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Toxic Positivity: Why It Is Not Always A Good Thing

Toxic Positivity Why It Is Not Always A Good Thing

Being positive is the key to living a motivated and happy life, and positivity is crucial for dealing with the several hiccups that life tends to throw our way. However, too much of anything is not good.

How being positive all the time can be negative for your mental health.

Toxic positivity or the need to feel positive all the time, no matter how negative the situation is, can be detrimental for you, mentally.

In the age of social media, we constantly see friends and family post about “having a positive attitude” or “having a positive outlook on life, all the time!” Being upbeat at times may be important, but it may come as a surprise to some that it is both okay and important to feel your more difficult feelings.

“Positivity can be toxic. If you are hoping for the best, you will be let down when the worst happens.”

The phrase “toxic positivity” refers to the concept that keeping positive, and keeping positive only, is the right way to live your life.

It means only focusing on positive things and rejecting anything that may trigger negative emotions. But that sounds pretty good, right? Not so fast.

Toxic Positivity: Why It Is Not Always A Good Thing
Toxic Positivity: Why It Is Not Always A Good Thing

Read The Horror Of Toxic Positivity: Why Positive Thinking Can Be Harmful

When you deny or avoid unpleasant emotions, you make them bigger.

Avoiding negative emotions reinforces this idea: Because you avoid feeling them, you tell yourself that you don’t need to pay attention to them. While you are trapped in this cycle, these emotions become bigger and more significant as they remain unprocessed. But this approach is simply unsustainable. Evolutionarily, we as humans cannot program ourselves to only feel happy.

By avoiding difficult emotions, you lose valuable information.

For example, when you are scared, your emotions are telling you, “Be aware of your surroundings.” Emotions themselves are information; They give you a snapshot of what is going on at a given moment, but they don’t tell you exactly what to do or how to react.

For example, if I am afraid of a dog and I see one up ahead on the sidewalk, that doesn’t mean I have to cross the street; it just means that I perceive the dog as a potential threat. Once a person identifies the emotion, he or she decides whether they want to avoid the dog or face the fear.

When people don’t pay attention to negative feelings, and then come across to others like they don’t have them, it makes them less approachable and relatable.

These people probably give off the impression that they don’t have any problems, which most people can intuit is not the case. You might find such a person annoying or difficult to connect with. Imagine trying to have a meaningful relationship with someone who ignored sadness or anxiety.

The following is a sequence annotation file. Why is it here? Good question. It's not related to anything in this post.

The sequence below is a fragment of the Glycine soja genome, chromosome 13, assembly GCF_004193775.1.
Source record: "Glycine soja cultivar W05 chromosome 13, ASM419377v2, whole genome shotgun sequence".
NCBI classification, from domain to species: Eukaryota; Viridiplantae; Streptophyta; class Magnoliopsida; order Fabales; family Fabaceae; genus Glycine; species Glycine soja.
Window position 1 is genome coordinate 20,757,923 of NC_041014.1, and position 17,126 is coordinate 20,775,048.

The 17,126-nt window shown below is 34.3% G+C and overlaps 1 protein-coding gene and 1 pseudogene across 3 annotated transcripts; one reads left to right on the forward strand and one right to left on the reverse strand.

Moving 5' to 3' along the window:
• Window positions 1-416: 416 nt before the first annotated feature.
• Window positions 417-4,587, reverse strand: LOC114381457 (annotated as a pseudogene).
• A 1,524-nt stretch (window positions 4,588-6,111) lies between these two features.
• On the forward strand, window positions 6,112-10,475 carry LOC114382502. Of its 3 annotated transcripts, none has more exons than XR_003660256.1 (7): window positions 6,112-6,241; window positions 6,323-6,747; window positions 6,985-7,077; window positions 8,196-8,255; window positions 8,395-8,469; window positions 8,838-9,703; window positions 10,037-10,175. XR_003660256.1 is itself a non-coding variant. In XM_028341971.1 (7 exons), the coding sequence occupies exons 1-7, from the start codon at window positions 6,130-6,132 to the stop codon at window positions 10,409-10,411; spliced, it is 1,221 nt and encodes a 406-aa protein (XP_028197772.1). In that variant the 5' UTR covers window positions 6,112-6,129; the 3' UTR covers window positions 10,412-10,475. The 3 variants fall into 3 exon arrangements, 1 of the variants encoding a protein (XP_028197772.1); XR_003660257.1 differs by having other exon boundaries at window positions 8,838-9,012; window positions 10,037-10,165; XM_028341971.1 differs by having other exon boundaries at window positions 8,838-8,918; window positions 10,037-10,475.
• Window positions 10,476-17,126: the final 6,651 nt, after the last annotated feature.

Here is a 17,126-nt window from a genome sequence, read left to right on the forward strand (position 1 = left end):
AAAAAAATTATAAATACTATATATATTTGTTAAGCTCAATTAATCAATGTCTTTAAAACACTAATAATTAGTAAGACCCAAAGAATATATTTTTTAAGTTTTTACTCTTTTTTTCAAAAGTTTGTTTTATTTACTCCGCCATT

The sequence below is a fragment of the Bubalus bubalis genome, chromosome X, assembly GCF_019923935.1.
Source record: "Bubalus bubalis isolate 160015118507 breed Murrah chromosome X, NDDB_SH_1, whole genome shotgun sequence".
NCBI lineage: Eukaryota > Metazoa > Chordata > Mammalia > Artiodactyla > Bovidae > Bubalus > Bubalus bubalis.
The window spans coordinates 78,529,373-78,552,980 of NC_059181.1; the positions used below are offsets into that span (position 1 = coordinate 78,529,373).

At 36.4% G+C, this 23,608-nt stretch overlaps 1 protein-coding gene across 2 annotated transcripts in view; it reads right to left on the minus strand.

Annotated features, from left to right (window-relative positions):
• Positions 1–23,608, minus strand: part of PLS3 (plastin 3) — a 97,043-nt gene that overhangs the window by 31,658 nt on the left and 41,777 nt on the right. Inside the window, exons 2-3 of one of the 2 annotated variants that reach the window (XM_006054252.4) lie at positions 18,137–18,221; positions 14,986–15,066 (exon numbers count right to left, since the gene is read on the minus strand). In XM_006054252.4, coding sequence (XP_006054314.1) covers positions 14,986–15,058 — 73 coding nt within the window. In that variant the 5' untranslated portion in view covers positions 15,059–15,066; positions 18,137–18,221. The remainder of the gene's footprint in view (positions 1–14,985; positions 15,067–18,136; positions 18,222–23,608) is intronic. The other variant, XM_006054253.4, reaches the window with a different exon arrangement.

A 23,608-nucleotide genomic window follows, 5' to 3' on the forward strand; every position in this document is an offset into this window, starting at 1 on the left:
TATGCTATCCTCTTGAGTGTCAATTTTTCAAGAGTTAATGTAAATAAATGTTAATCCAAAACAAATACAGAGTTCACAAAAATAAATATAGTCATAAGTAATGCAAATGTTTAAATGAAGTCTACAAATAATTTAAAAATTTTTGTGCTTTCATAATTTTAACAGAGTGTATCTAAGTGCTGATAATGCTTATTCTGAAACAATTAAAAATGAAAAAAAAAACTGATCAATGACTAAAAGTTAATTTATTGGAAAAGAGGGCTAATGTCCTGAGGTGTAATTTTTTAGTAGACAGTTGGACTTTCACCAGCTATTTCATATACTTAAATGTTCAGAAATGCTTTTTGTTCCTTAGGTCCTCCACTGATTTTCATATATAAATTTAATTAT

What to Do Instead

Accepting difficult emotions helps with coping and with decreasing the intensity of those emotions. Think about how good it feels when you can finally talk about how hard your day was with your partner, parent, or friend. Getting things off your chest, including negative things, is like lifting a weight from your shoulders, even if it’s more difficult than pretending everything is fine.

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Konstantin Lukin

Konstantin Lukin, Ph.D., is a licensed clinical psychologist who maintains a private practice in Ridgewood and Hoboken, NJ. He has extensive clinical and research experience spanning individuals of all ages, in both inpatient and outpatient settings. He specializes in men’s issues, couple’s counseling, and relationship problems. His therapeutic approach focuses on providing support and practical feedback to help patients effectively address personal challenges. He integrates complementary modalities and techniques to offer a personalized approach tailored to each patient. He has been trained in cognitive-behavioral, dialectical behavior, schema-focused, and emotionally focused therapy, and has also been involved with research projects throughout his career, including two National Institute of Mental Health-funded studies. He is a member of the Association for Behavioral and Cognitive Therapies, New Jersey Psychological Association, Northeast Counties Association of Psychologists, New York State Psychological Association, The International Centre for Excellence in Emotionally Focused Therapy, The New York Center for Emotionally Focused Therapy, the International OCD Foundation, and the Association for Contextual Behavioral Science (ACSB).View Author posts